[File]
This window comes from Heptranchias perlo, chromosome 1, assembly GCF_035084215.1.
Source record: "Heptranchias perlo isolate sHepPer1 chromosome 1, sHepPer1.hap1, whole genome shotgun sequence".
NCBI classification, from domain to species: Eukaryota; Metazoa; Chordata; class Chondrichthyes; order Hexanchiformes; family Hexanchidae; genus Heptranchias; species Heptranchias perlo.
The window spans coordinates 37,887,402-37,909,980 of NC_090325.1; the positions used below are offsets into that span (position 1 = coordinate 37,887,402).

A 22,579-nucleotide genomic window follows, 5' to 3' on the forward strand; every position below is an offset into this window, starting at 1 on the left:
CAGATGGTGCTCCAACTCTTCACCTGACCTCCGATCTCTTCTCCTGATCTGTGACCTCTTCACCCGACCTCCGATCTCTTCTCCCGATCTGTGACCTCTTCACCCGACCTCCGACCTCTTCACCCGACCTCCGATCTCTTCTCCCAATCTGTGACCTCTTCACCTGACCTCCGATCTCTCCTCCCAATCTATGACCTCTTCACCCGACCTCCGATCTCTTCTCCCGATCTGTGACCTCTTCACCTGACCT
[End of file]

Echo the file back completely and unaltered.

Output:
This window comes from Heptranchias perlo, chromosome 1, assembly GCF_035084215.1.
Source record: "Heptranchias perlo isolate sHepPer1 chromosome 1, sHepPer1.hap1, whole genome shotgun sequence".
NCBI classification, from domain to species: Eukaryota; Metazoa; Chordata; class Chondrichthyes; order Hexanchiformes; family Hexanchidae; genus Heptranchias; species Heptranchias perlo.
The window spans coordinates 37,887,402-37,909,980 of NC_090325.1; the positions used below are offsets into that span (position 1 = coordinate 37,887,402).

A 22,579-nucleotide genomic window follows, 5' to 3' on the forward strand; every position below is an offset into this window, starting at 1 on the left:
CAGATGGTGCTCCAACTCTTCACCTGACCTCCGATCTCTTCTCCTGATCTGTGACCTCTTCACCCGACCTCCGATCTCTTCTCCCGATCTGTGACCTCTTCACCCGACCTCCGACCTCTTCACCCGACCTCCGATCTCTTCTCCCAATCTGTGACCTCTTCACCTGACCTCCGATCTCTCCTCCCAATCTATGACCTCTTCACCCGACCTCCGATCTCTTCTCCCGATCTGTGACCTCTTCACCTGACCT